Imitating Christ: One OF Us

That a Christian is one who both follows Christ and imitates Him seems pretty straightforward.  Jesus Himself told us:

“You call me Teacher and Lord; and you are right, for so I am. If I then, your Lord and Teacher, have washed your feet, you also ought to wash one another’s feet. For I have given you an example, that you also should do as I have done to you. Truly, truly, I say to you, a servant is not greater than his master; nor is he who is sent greater than he who sent him. If you know these things, blessed are you if you do them.”  (John 13:13-17)

Today in American English we often hear the “you” of these commandments in the singular.  We are so attuned to individualism that we assume this is a command for each off us to keep individually, and yet the command is spoken in the plural and means that all of us together are to love one another.  Christ is an example to each of us personally, but then calls us to act communally as brothers and sisters.  We as parish are to serve all.  Christ gives an example to each of us, and together, communally, collectively, as a body, as a parish we are to fulfill the commandment together.

In this same discourse but a minute later Christ goes on to say:

“A new commandment I give to you, that you love one another; even as I have loved you, that you also love one another. By this all men will know that you are my disciples, if you have love for one another.”  (John 13:34-35)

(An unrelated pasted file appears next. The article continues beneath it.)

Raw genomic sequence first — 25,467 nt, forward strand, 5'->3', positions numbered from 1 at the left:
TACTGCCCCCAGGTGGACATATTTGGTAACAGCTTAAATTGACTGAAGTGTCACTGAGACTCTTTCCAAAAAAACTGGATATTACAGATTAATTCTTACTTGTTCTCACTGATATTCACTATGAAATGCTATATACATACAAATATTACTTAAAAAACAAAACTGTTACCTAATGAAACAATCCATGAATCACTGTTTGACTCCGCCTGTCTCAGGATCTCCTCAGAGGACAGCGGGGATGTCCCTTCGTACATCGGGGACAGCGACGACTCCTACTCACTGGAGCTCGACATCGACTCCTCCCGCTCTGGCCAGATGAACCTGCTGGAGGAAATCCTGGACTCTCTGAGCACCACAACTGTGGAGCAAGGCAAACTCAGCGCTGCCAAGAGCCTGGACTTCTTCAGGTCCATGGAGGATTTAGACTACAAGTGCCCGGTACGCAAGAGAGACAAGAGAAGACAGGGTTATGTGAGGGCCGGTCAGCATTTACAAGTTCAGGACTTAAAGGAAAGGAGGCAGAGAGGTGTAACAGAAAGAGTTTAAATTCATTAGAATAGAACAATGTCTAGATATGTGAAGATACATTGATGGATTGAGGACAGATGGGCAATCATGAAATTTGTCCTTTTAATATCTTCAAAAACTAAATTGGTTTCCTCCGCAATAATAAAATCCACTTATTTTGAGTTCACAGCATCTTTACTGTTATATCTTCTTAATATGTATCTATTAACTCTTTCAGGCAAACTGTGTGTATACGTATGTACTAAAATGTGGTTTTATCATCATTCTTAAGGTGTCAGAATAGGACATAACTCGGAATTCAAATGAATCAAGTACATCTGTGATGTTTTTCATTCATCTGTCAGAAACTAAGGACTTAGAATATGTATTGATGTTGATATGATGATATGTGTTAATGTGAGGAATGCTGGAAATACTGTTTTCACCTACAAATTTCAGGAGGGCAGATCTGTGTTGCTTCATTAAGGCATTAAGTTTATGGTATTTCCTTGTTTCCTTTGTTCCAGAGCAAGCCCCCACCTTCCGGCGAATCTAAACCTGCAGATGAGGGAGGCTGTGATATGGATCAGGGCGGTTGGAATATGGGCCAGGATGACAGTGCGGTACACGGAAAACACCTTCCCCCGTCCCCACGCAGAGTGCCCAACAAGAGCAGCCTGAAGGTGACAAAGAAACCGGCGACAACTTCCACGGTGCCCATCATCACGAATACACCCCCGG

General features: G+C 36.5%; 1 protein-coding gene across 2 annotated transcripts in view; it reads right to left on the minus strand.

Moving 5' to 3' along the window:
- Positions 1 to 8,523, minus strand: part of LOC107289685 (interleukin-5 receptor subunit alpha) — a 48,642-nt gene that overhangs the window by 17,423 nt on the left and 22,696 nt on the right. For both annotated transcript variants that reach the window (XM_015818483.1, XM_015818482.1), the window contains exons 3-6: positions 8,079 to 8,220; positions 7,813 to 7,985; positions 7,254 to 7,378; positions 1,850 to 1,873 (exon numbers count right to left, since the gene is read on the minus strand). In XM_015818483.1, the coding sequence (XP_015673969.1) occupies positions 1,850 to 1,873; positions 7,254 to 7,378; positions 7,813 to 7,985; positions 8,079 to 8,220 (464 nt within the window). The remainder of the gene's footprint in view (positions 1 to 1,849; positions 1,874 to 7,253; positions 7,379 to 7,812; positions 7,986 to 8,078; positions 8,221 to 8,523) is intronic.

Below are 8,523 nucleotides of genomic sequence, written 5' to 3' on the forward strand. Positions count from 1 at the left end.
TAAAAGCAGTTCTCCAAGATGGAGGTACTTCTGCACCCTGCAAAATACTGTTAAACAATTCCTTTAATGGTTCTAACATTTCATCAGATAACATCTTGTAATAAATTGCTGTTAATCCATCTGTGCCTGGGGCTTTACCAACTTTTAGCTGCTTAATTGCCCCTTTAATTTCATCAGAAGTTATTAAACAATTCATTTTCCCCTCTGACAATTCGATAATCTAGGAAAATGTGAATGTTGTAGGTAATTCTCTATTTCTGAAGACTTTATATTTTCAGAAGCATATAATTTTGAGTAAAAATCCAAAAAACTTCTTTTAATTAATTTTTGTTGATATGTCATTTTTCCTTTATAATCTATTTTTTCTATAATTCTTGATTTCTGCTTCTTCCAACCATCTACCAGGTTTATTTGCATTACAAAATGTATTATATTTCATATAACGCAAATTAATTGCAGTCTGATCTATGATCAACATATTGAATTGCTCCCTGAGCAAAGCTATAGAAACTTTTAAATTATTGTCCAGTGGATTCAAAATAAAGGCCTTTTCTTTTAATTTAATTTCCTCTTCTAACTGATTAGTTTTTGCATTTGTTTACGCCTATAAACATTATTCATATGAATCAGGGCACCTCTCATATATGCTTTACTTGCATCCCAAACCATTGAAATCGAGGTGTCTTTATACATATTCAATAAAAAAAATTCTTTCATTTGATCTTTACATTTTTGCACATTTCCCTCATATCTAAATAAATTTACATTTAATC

Again he addresses himself to each of us personally but calls us to love together, collectively and communally.  We are to be recognized as disciples not just an individual disciple.  We are recognized as disciples in community.  The parish is essential for our identity and witness.  In the parish community we can and are to fulfill the commandment that we together do what Christ commanded us to do.  This is very much what the early church understood about being Christian and discipleship:  one Christian, or a Christian alone, is no Christian.  Only in community can we love as Christ commanded us to do.  Of course we each have to contribute to this communal behavior, but it is always each of us have to work together to love as Christ exemplified and commanded us to do.